Tuesday, September 16, 2014

Writing Personal Essays that Sell

One market that many writers often overlook is that of the personal essay, article, memoir piece, or story. Whether you are a novelist, short story writer, poet, playwright or nonfiction author, this is a market that should be considered. It may increase your reading audience. I have some suggestions for helping you write personal essays that will prove marketable.

When I taught creative writing, one of the course requirements for students was to keep a journal. I feel it’s an excellent source of inspiration as well as a resource for writers.

What exactly is a journal?  It’s a record, an entry-book, kept regularly, though maybe not everyday. These entries are dated and honest. We can use journals to describe things, increasing our powers of observation. For example, we can describe places: houses, sidewalks, backyards, streets, cities. Consider your journal as a travelogue. Describe people, interesting or unusual, the ordinary too.

Jot down snatches of conversation. Think of your journal as a treasure trove or jewel box in which to place gems (quotes, pithy ideas, epigrams, insights, puns, nutshell wisdom). Write a little; think a lot.

Consider your journal as a laboratory for experiment. View your journal as a new wardrobe. Try on different styles. See what suits you, what fits and what doesn't. Think of your journal as a psychoanalyst's couch or a confessional. Explore your depths, dreams, fantasies, truths, sins. Regard your journal as a tape recorder attached to your brain. Record your thought associations, stream-of-consciousness.  Consider your journal as a confidante.  Much of your journal can provide fine raw material for future writing.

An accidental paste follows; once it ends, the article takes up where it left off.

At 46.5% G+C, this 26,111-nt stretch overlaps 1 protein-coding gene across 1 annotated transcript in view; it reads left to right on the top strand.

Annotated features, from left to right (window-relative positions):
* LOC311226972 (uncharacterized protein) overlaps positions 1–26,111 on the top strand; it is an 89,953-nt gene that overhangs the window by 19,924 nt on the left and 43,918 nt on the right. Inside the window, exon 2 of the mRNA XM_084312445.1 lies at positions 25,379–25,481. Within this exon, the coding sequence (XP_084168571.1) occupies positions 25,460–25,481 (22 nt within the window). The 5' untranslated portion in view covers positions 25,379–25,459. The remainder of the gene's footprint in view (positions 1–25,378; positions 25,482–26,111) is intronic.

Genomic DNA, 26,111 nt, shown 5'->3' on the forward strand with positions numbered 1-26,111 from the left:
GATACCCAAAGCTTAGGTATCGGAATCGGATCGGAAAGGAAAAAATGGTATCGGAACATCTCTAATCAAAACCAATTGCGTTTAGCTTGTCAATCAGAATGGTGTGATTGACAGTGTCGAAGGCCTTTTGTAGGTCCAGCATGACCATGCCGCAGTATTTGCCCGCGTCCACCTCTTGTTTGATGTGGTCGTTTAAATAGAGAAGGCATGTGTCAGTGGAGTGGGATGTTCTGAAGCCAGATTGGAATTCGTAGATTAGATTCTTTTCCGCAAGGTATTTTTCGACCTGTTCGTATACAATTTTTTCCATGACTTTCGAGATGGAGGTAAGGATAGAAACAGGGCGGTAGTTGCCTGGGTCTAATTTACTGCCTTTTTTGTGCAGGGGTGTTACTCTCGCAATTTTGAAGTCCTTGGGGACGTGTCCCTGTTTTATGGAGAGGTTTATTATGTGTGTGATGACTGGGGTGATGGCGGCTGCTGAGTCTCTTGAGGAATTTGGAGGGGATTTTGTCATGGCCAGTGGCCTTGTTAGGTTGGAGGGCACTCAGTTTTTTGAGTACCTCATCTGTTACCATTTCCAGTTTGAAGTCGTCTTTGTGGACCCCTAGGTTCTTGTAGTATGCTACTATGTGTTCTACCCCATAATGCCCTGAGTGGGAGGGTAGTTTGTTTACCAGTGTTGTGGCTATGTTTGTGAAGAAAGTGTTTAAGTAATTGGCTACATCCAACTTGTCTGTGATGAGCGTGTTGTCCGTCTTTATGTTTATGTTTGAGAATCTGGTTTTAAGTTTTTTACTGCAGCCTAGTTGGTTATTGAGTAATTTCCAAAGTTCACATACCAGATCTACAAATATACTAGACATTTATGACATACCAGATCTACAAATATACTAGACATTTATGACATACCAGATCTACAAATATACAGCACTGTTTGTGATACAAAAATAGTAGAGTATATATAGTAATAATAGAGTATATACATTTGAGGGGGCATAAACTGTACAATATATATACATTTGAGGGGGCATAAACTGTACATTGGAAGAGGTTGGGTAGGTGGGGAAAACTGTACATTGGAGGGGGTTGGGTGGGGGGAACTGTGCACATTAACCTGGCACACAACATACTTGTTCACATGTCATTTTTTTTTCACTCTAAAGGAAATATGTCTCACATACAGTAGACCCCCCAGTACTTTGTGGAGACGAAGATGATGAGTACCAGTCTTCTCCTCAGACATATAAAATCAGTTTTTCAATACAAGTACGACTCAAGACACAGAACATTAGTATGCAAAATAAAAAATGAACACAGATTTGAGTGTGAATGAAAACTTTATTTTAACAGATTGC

In your essay, move from the general to the specific. Describe vivid scenes and what they mean to you. Think of them as anecdotal. Chicken Soup, for example, likes dialogue. They want nonfiction that reads like a first person short story with a beginning, middle and end. Mix up sentence lengths to keep up interest level. Their guidelines are specific and if you choose to submit to one of their themed anthologies, follow their guidelines precisely. I’ve had my writing in a variety of these anthologies and was very pleased with their professionalism.

This is your story and it should represent your uniqueness as a human being. The personal essay can be humorous or emotional. But regardless, it must grip the reader. When you write to be published and paid, you must offer something of interest. You must not be dull or boring. So revise and edit where needed. Remember to be genuine, precise and avoid clich├ęs.

Here are some markets for first person stories. Be sure to read their guidelines carefully before you submit:

Anthologies:


Magazines: